balanced-budget amendment, because I think
it's very gimmicky. ... The only way it will
work is if we're willing to go in and make cuts
in Medicaid and Social Security ... There are
difficult things that are going to have to be
done, and we're going to have to address them
with or without the balanced-budget amend-
Ed. Note: This is the first in a series of
Daily candidate profiles previewing the 1994
Next in the series is Rivers' opponent,
Republican John Schall, who will be featured
later this week.
ontinued from page 1
But Wolpe remained upbeat.
"As people begin to center in on the
ifferences between me and Engler'
q confident we'll see a shift in the
1A and that on election day we'll
me out on top," Wolpe said.
The talk after the debate centered
ound how much ground Wolpe had
make up and how quickly. The
ngler campaign was willing to con-
de Wolpe two points in the polls
sed on his performance.
"I don't think it's going to'be mea-
red in two-point nights, it's going to
edsured in four weeks," said Jim
atgolis, one of Wolpe's aides.
So the candidates prepared for four
ore weeks of sparing by hitting upon
ucation funding and crime, the two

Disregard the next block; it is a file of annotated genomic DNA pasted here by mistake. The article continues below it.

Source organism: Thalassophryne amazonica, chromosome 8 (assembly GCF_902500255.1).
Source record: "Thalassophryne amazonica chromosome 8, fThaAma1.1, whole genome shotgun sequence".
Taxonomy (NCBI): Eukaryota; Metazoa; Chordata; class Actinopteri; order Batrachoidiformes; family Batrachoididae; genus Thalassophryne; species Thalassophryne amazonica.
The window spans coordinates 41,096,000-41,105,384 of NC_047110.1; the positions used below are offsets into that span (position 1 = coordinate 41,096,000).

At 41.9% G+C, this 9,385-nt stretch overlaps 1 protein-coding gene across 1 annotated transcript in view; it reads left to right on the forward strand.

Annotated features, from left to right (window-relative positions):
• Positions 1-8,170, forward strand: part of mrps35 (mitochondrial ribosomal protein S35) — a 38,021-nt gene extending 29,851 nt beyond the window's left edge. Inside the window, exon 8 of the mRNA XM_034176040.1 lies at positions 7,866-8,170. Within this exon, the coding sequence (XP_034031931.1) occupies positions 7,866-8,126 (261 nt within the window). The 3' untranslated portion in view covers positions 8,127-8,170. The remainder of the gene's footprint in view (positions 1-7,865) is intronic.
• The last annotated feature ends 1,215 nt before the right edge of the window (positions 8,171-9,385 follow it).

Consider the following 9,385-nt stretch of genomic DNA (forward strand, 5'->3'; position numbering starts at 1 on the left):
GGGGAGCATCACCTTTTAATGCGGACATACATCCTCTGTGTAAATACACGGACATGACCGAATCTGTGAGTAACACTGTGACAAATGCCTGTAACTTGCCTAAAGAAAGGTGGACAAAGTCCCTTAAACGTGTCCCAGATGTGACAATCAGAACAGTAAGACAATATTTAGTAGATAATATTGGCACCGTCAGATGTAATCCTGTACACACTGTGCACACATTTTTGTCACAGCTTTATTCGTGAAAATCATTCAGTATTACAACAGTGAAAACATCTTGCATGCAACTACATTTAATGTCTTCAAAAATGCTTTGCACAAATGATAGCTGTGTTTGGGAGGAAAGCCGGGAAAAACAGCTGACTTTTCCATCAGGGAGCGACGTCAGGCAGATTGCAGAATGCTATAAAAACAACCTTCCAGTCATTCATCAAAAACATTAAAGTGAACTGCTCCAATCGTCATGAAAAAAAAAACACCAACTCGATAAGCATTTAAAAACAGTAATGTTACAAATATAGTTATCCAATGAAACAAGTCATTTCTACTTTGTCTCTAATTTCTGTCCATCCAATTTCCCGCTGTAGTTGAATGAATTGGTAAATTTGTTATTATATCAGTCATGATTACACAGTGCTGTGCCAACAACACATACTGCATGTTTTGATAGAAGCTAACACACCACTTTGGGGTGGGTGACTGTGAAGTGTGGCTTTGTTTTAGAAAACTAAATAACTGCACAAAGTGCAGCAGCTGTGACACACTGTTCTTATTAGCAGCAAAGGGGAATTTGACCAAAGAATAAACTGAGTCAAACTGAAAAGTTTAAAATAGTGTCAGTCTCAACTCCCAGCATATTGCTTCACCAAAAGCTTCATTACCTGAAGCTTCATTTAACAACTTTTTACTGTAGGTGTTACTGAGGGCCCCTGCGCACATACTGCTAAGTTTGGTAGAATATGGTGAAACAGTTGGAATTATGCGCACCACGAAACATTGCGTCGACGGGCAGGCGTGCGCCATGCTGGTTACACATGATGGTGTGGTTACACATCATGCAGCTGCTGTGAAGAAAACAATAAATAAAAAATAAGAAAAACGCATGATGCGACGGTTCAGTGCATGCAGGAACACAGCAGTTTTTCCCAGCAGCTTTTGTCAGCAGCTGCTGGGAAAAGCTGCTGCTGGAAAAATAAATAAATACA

sues that seem to be weighing heavi-
t on the minds of voters.
Wolpe suggested acap on adminis-
ative salaries to help make up the
hool funding shortfall predicted by
nie economists for 1995 based on
oposal A's funding formula.
Engler said Wolpe's premise was
"Under the constitution, school
ndingis guaranteed. There is nodefi-
t," he said.
Engler advocated charter schools
d schools of choice as ways to im-
ove schools, reasoning that compe-
ion for top students would improve
';ic school teaching.
Wolpe said core curriculum stan-
rds was the way to go.
"In the Wolpe/Stabenow adminis-
ation, a diploma is going to mean
mething. We'll guarantee it by es-
blishing standards. We're not going
keep graduating people who don't
eet those standards," he said.
Debbie Stabenow, Wolpe's run-
ng mate, criticized Engler's idea as
aving the public school system out in
"He has been willing to abandon
is education reform 'flawed' in 2d gubernatorial debate
public education. He's left the door
open to religious schools to receive
public dollars. Public funds may not
go to private schools," she said.
Engler agreed but said he would
look at plan submitted by other groups.
"I would not lead such an effort, I
would not be part of an effort," he
said. "It's a children's agenda - to
give children, parents, and teachers
He added similar plans have been
discussed and proposed by the White
House. "This has bipartisan support,"
Engler said. "The only opposition is
from the National Education Asso-
ciation." The NEA is the largest teach-
ers union in the country and its Michi-